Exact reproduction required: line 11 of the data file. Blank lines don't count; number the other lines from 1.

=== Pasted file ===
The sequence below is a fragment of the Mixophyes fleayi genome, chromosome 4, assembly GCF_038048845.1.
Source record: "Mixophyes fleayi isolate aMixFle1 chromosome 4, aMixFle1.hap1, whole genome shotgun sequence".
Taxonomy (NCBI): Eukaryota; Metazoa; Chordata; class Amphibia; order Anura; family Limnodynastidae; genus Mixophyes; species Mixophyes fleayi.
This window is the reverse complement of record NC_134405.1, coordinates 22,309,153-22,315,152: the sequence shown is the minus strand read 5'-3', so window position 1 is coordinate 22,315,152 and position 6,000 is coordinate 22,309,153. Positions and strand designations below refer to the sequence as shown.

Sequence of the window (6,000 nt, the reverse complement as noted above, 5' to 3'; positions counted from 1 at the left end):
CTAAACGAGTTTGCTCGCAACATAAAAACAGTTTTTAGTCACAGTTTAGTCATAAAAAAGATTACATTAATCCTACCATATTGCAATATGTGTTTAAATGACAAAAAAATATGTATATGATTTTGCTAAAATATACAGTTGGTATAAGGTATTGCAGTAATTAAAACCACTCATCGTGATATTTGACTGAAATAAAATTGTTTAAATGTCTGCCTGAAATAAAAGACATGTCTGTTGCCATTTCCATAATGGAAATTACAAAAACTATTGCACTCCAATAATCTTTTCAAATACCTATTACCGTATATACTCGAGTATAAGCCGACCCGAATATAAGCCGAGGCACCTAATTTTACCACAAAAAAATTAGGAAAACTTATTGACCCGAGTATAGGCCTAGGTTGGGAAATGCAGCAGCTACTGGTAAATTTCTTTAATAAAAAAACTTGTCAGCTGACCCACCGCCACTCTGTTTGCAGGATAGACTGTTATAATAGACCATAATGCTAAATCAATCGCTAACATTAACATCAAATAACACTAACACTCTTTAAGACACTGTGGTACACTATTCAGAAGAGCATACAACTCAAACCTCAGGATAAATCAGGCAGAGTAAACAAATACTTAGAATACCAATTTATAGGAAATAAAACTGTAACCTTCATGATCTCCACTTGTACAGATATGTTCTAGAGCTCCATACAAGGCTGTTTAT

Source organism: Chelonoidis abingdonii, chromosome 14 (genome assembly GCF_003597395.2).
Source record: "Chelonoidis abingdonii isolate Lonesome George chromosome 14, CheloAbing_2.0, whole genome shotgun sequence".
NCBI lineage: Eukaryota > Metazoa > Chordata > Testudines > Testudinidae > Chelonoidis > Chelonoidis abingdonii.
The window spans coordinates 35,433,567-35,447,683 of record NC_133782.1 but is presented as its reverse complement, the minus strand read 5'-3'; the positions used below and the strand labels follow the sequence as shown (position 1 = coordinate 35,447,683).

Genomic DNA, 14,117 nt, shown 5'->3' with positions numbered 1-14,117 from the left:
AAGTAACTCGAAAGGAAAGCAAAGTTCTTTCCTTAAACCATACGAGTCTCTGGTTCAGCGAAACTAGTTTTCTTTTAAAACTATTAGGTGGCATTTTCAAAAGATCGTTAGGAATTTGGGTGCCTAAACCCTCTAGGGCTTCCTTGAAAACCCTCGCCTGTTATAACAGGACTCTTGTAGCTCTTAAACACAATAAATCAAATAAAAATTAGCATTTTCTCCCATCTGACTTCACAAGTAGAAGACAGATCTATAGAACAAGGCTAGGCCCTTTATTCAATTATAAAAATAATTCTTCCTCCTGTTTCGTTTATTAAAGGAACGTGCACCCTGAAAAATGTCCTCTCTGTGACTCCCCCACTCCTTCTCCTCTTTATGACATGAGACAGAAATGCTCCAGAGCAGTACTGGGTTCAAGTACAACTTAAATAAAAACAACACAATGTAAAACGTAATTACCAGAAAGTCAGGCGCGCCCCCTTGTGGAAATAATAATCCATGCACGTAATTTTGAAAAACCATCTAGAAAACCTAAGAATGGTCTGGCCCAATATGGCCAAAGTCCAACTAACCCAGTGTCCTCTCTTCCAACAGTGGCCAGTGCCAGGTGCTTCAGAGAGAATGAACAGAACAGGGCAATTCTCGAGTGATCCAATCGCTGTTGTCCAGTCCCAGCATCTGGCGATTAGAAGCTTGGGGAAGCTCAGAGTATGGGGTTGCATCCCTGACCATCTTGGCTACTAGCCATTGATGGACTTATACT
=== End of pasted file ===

Genomic DNA, 14,117 nt, shown 5'->3' with positions numbered 1-14,117 from the left: